Sunday, November 29, 2015

New Technology: Photo Spheres & Class Instagram

Half way through the semester, and I'm realizing that I haven't had the chance to blog much. There's been both the struggle of having no time, as well as the feeling that there's nothing worth writing about.

But I've been trying to encourage other teachers to blog and share, because even if it's an everyday occurrence in their classroom, it will be brand new to someone else looking to try something new. So here are some new image-related tech things I've tried this year.

Photo Sphere

If you're familiar with Google StreetView, you're familiar with 360-degree images: photos that you can pan around and see from all perspectives, as if you were really standing there.

Most of these StreetView images were taken with the special spherical camera (mounted on a Google car that has made the rounds through neighbourhoods), however it's possible for anyone to take these 360-degree pictures and add them to Google Maps for all to see.

A flat Photo Sphere of our road on Manitoulin

The process is fairly simple, provided you have the right app. With an Android device, download the Google Camera app: "photo spheres" is one of the options when you go to take a photo.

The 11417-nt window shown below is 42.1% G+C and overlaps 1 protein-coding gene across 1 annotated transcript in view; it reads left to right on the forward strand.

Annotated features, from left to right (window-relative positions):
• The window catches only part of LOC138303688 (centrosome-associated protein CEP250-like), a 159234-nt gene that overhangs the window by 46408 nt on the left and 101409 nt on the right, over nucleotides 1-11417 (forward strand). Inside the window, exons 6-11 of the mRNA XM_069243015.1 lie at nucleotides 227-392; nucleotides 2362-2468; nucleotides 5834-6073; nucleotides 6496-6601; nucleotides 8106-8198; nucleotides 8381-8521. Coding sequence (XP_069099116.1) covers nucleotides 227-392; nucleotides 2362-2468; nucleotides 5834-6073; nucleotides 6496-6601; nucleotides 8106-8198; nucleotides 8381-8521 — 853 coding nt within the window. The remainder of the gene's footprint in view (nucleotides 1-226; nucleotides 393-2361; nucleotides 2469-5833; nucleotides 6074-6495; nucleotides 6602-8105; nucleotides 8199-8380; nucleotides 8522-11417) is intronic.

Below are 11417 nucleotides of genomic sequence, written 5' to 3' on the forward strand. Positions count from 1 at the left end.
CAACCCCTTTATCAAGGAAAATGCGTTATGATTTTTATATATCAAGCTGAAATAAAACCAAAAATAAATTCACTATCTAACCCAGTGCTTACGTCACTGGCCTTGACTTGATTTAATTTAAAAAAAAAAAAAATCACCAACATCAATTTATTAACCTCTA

On an iOS device, download the Google StreetView app, which guides you through the photo spheres process. From here, you can also use the image in Google Cardboard. There appears, however, to be no equivalent option for Blackberry users.

You can see (and play with!) the full image here.
In our Earth & Space Science class, part of an assignment had the students locate examples of local surroundings that demonstrate erosion and take 360-degree images of them (here are some examples: Bridal Veil Falls, road-side rock cut).

It was a neat way to encourage students to get outside and apply what they've learned, and it was a new tool for the students to try (most didn't know they could take photos like this). My plan was to create a shared map for the class using My Maps, and have the students share their spheres to the class map.

Sharing the photo spheres turned out to be tricky, though - the only way to share/publish your spheres is to upload them to the public Google Maps, much like you would contribute a normal photo of an area. This process takes upward of a day (each photo sphere that is uploaded needs to be approved by Google), and once published to the public map, the links seemed to disappear randomly - visible one day, and gone the next. There doesn't appear to be a way to publish the spheres to a private map. Yet.

Those without the app were encouraged to take a panorama photo, and barring that, a series of photos, of their chosen location. Not quite the same effect as a 360-degree photo, but it still got everyone outside hunting for erosion.

Class Instagram

Earlier in the school year, I mentioned wanting to try a class Instagram account, but wasn't sure what to post or how to go about it. My grade 12 Earth & Space Science class seemed interested in taking up the challenge, and came up with the name for the account: @SESforyou (a play on our course code, SES4U (SES = Science, Earth & Space; 4U = grade 12 University-stream)).

A photo posted by @sesforyou on